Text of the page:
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Social time preference


  • Pasquale Scaramozzino

    () (Centre for Financial and Management Studies, SOAS, University of London, Thornhaugh Street, London WC1H 0XG, UK.)

  • Giancarlo Marini

    () (Dipartimento di Economia e Istituzioni, UniversitÁ di Roma «Tor Vergata», via di Tor Vergata s.n.c., 00133 Roma, Italy.)


The observed practice of discounting the future should not be rationalised on the grounds of myopia or selfishness. A positive rate of pure time preference is necessary to ensure that heterogeneous generations are treated in an egalitarian fashion. A zero social discount rate would yield intertemporal allocations which are biased against the current generations. Endogenous productivity growth requires that the social discount rate be set above the subjective rate of pure time preference. Positive social time preference, far from discriminating against future generations, is essential for a fairer intertemporal allocation of resources.

Suggested Citation

  • Pasquale Scaramozzino & Giancarlo Marini, 2000. "Social time preference," Journal of Population Economics, Springer;European Society for Population Economics, vol. 13(4), pages 639-645.
  • Handle: RePEc:spr:jopoec:v:13:y:2000:i:4:p:639-645
    Note: Received: 3 July 1999/Accepted: 6 October 1999

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    Cited by:

    1. Clinton, Kevin & Kumhof, Michael & Laxton, Douglas & Mursula, Susanna, 2011. "Deficit reduction: Short-term pain for long-term gain," European Economic Review, Elsevier, vol. 55(1), pages 118-139, January.
    2. Singh, Ajit & Sheng, Andrew, 2011. "Islamic finance revisited: conceptual and analytical issues from the perspective of conventional economics," MPRA Paper 39007, University Library of Munich, Germany, revised 10 Apr 2012.
    3. Giammarioli, Nicola & Annicchiarico, Barbara, 2004. "Fiscal rules and sustainability of public finances in an endogenous growth model," Working Paper Series 381, European Central Bank.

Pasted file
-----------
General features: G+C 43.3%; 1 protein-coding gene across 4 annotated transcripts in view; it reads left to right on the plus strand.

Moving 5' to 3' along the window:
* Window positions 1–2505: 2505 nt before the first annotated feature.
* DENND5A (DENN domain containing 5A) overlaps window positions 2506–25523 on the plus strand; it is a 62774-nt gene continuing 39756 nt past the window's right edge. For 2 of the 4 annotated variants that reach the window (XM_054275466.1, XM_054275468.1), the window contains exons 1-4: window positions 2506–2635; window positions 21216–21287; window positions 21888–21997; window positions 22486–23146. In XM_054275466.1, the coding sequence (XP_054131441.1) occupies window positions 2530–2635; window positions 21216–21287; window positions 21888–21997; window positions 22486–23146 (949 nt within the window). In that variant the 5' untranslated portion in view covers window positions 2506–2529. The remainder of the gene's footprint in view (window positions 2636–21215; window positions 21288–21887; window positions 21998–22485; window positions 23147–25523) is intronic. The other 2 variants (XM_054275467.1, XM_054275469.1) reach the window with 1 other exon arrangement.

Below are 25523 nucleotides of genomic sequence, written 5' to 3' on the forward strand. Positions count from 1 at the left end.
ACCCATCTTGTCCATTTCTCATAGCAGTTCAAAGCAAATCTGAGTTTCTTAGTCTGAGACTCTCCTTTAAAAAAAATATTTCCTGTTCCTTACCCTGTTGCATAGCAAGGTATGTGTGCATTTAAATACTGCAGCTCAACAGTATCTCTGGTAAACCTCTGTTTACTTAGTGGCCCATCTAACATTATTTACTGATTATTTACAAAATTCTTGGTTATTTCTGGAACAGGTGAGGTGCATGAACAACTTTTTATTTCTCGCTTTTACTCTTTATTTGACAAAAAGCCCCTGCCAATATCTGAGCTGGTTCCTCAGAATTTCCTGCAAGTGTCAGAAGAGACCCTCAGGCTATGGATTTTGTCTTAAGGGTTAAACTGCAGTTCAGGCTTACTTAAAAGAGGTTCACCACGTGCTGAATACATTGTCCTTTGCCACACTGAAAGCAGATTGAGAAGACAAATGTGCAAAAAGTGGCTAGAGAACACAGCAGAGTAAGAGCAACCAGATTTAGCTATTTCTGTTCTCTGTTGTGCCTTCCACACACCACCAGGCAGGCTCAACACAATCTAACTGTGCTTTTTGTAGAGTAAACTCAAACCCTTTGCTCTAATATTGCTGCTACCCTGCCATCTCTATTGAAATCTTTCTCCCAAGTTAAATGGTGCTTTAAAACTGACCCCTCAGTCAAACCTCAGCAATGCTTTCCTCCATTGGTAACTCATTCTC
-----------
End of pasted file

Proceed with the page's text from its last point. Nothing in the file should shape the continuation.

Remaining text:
4. John Creedy & Ross Guest, 2007. "Discounting and the Time Preference Rate: An Introduction," Department of Economics - Working Papers Series 993, The University of Melbourne.
    5. Dirk Willenbockel, 2008. "Social time preference revisited," Journal of Population Economics, Springer;European Society for Population Economics, vol. 21(3), pages 609-622, July.
    6. Vanda Almeida & Gabriela Castro & Ricardo Mourinho Félix & José R. Maria, 2013. "Fiscal Consolidation in a Small Euro-Area Economy," International Journal of Central Banking, International Journal of Central Banking, vol. 9(4), pages 1-38, December.
    7. Giancarlo Marini & Pasquale Scaramozzino, 2008. "Social time preference: a rejoinder," Journal of Population Economics, Springer;European Society for Population Economics, vol. 21(3), pages 623-625, July.
    8. Kumhof, Michael & Laxton, Douglas & Leigh, Daniel, 2014. "To starve or not to starve the beast?," Journal of Macroeconomics, Elsevier, vol. 39(PA), pages 1-23.
    9. Buchholz, Wolfgang & Schumacher, Jan, 2010. "Discounting and welfare analysis over time: Choosing the [eta]," European Journal of Political Economy, Elsevier, vol. 26(3), pages 372-385, September.
    10. John Creedy, 2006. "Evaluating Policy: Welfare Weights And Value Judgements," Department of Economics - Working Papers Series 971, The University of Melbourne.
    11. Jan Schumacher & Wolfgang Buchholz, 2008. "Discounting and Welfare Analysis Over Time: Choosing the ç," CESifo Working Paper Series 2230, CESifo Group Munich.


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